How will Tim Cook handle privacy with Apple Car?
Thoughts on Apple Car, Part 105
Bloomberg ran a story in December, comparing how today’s tech giants try to own as much of our 24 hours a day as possible:
Each of us has only 24 hours in a day. As tech companies mature, they're seeking new ways to generate revenue from each…www.bloomberg.com
One thing stands out in the analysis:
Travel time remains a largely unexploited opportunity, and tech giants sense a window to sell further content and services.
That’s why so many want to get into the automotive business:
A customer in a self-driving car has more time to watch films or shop online, while mobile connectivity in cars increases the opportunity to suggest nearby shops or restaurants, generating ad income.
These last three words are important. They are key for us for understanding how to distinguish the approach of the different players. It turns out that for three of the Big Four, the user really is the product and data is the money.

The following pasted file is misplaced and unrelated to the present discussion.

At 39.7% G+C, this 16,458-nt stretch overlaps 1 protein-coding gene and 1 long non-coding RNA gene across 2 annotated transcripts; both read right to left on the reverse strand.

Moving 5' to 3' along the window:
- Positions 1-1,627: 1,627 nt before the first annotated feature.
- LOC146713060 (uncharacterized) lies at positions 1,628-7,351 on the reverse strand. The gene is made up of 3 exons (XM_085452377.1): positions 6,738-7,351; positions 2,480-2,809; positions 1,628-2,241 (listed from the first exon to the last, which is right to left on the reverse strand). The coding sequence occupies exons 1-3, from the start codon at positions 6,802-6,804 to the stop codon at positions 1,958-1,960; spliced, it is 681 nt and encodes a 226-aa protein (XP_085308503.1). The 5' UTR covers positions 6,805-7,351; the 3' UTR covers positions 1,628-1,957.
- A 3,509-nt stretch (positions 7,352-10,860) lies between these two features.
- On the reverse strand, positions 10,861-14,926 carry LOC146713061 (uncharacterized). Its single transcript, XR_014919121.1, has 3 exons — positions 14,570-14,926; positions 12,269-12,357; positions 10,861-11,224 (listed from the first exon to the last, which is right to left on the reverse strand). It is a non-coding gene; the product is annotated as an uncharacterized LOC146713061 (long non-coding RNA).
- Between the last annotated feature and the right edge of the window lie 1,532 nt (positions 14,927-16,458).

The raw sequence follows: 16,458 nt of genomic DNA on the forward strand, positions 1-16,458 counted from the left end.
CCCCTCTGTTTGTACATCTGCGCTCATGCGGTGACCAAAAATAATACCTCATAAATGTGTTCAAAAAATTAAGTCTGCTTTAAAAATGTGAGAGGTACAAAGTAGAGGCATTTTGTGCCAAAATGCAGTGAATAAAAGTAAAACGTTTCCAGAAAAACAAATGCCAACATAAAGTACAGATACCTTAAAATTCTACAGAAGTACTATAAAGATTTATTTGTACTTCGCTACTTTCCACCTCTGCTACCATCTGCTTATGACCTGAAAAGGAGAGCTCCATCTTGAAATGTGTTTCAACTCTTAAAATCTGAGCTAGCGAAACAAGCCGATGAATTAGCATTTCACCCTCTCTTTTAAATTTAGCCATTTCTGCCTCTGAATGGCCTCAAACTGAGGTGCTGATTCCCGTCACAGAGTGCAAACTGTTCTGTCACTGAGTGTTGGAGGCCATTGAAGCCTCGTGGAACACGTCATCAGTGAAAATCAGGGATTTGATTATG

The only one who tries to create a unique market positioning out of a consequent stance for privacy is Apple.
Here’s Tim Cook talking to MSNBC just yesterday:
How will this work in the car?
Certainly, Apple will try to sell a great product with a superb user experience. They will not make commercial use of travel data, or anything related to destination, purpose or company of each ride. Any data they collect will need to reinforce the user experience in a respectful and anonymous manner.
Google is much less about the car as a product itself, and will take any car as a basis for its data collection system. Waymo is designed to work with almost any car.
We can look at Apple, having built trust on privacy issues in the past years, as the most capable player to deliver services and features that go deeply into your private spheres – think FaceTime – many of which we would think are creepy if it wasn’t for the trust Apple has earned with us.